Starting from San Miguel Elementary School, Carlos moved on to the Ateneo de Manila to finish his high school education in 1930. There he joined the school band and was quite active in basketball. Throughout his life he continued on to play the saxophone and enjoyed the sport of lawn tennis. Further pursuing his dream to become a professional, he was one of the very first graduates of the College of Architecture of the University of Santo Tomas in the year 1935. During this time the professors then were outstanding architects and engineers of the period, such as Tomas Arguelles, Tomas Mapua, Juan F. Nakpil, Fernando Ocampo, and Andres Luna de San Pedro to name a few.
Upon graduating, he worked in the office of Juan Nakpil as a Draftsman, eventually rising to Associate Architect from 1946-1950. There he met Juan's youngest sister, Caridad, his future wife and mother to his children: Rosario, Milagros, Paz, Lourdes and Carlos Jr.
Notably, Carlos passed and placed 10th in the board examination for architects in 1938. During this period he worked as an Assistant Architect for Wurdeman & Beckett, building the Jai-Alai court & gallery in Taft Avenue. Shortly after World War II, he decided to open his own office in partnership with Alfredo J. Luz. In 1955, both parted ways and practiced separately.
One of his most well known clients was the Christian evangelical group Iglesia ni Cristo (INC). Although his first exposure to them (through the San Juan Bishop's Palace) was executed under Juan Nakpil & Associate, INC gave the second project (Cubao chapel or "kapilya") to Arch. Santos-Viola that initiated a long lasting work relationship building kapilyas all over the Philippines through excellent craftsmanship. His strict construction supervision of the INC's skilled workers greatly influenced the final outcome of his projects. The Master valued strict attention to detail that was emphasized prior to, during and after each every construction. His designs were primarily based on functionality that was built with integrity, adorned with 20th Century geometric forms garnished with Gothic and Baroque lines.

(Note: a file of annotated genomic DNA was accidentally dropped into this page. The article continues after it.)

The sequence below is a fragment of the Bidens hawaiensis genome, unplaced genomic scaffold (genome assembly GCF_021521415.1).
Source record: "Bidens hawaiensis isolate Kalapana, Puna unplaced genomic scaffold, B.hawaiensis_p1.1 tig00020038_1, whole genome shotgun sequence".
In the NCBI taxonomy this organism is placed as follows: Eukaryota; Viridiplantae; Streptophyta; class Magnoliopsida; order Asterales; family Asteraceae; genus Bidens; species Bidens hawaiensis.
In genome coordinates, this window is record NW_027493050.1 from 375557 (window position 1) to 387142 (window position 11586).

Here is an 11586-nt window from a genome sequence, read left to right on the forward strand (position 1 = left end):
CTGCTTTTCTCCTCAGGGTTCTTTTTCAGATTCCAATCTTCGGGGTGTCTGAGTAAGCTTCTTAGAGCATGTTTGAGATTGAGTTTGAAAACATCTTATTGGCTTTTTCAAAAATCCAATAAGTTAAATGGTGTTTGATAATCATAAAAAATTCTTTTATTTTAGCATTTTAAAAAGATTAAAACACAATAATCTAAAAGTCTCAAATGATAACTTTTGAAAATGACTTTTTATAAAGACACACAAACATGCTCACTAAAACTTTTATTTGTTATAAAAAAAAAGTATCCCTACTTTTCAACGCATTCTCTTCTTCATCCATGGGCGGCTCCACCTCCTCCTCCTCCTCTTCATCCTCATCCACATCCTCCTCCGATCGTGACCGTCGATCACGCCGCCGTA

Arch. Santos-Viola was a devout Catholic throughout his entire life. He served as a Eucharistic Lay Minister for his parish, Our Lady of Lourdes Church. The INC never ceased persuading him to join their group through endless but friendly debates after their work meetings.
From 1949-1981, he shared his work experiences with the younger generation by teaching in his Alma Mater, the UST College of Architecture. His students loved him not only for the vast knowledge he imparted, but also on the paternal manner in assisting them to learn.
The Master was a proud pioneer member of the Philippine Institute of Architects since 1938. He actively participated in its activities in various capacities up to the Chancellorship position.
Although his name was never inscribed in his masterpieces, Arch. Carlos A. Santos-Viola's legacy will stand tall throughout the Philippine Archipelago for decades to come.
Text by Carlos "Boying" Santos-Viola